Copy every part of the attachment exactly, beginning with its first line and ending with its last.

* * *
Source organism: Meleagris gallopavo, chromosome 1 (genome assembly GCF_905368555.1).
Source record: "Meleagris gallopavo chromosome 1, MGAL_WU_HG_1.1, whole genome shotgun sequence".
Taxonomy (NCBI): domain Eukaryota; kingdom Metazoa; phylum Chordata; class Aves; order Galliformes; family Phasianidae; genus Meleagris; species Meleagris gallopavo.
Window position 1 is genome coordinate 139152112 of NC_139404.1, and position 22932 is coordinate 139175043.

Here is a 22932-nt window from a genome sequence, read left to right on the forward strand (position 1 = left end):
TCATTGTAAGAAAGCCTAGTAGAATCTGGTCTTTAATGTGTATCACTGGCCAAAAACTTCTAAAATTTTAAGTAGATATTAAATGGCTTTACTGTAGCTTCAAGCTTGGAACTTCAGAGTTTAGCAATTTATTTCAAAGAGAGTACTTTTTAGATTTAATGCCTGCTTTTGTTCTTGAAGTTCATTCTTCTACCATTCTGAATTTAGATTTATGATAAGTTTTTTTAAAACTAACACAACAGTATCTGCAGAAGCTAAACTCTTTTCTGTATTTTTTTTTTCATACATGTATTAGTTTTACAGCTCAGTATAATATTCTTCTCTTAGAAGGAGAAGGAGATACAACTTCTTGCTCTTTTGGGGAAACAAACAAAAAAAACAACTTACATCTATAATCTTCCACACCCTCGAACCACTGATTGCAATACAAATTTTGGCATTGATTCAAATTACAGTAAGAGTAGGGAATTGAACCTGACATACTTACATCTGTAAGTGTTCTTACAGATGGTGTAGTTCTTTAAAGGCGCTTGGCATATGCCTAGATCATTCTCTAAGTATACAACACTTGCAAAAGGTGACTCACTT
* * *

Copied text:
Source organism: Meleagris gallopavo, chromosome 1 (genome assembly GCF_905368555.1).
Source record: "Meleagris gallopavo chromosome 1, MGAL_WU_HG_1.1, whole genome shotgun sequence".
Taxonomy (NCBI): domain Eukaryota; kingdom Metazoa; phylum Chordata; class Aves; order Galliformes; family Phasianidae; genus Meleagris; species Meleagris gallopavo.
Window position 1 is genome coordinate 139152112 of NC_139404.1, and position 22932 is coordinate 139175043.

Here is a 22932-nt window from a genome sequence, read left to right on the forward strand (position 1 = left end):
TCATTGTAAGAAAGCCTAGTAGAATCTGGTCTTTAATGTGTATCACTGGCCAAAAACTTCTAAAATTTTAAGTAGATATTAAATGGCTTTACTGTAGCTTCAAGCTTGGAACTTCAGAGTTTAGCAATTTATTTCAAAGAGAGTACTTTTTAGATTTAATGCCTGCTTTTGTTCTTGAAGTTCATTCTTCTACCATTCTGAATTTAGATTTATGATAAGTTTTTTTAAAACTAACACAACAGTATCTGCAGAAGCTAAACTCTTTTCTGTATTTTTTTTTTCATACATGTATTAGTTTTACAGCTCAGTATAATATTCTTCTCTTAGAAGGAGAAGGAGATACAACTTCTTGCTCTTTTGGGGAAACAAACAAAAAAAACAACTTACATCTATAATCTTCCACACCCTCGAACCACTGATTGCAATACAAATTTTGGCATTGATTCAAATTACAGTAAGAGTAGGGAATTGAACCTGACATACTTACATCTGTAAGTGTTCTTACAGATGGTGTAGTTCTTTAAAGGCGCTTGGCATATGCCTAGATCATTCTCTAAGTATACAACACTTGCAAAAGGTGACTCACTT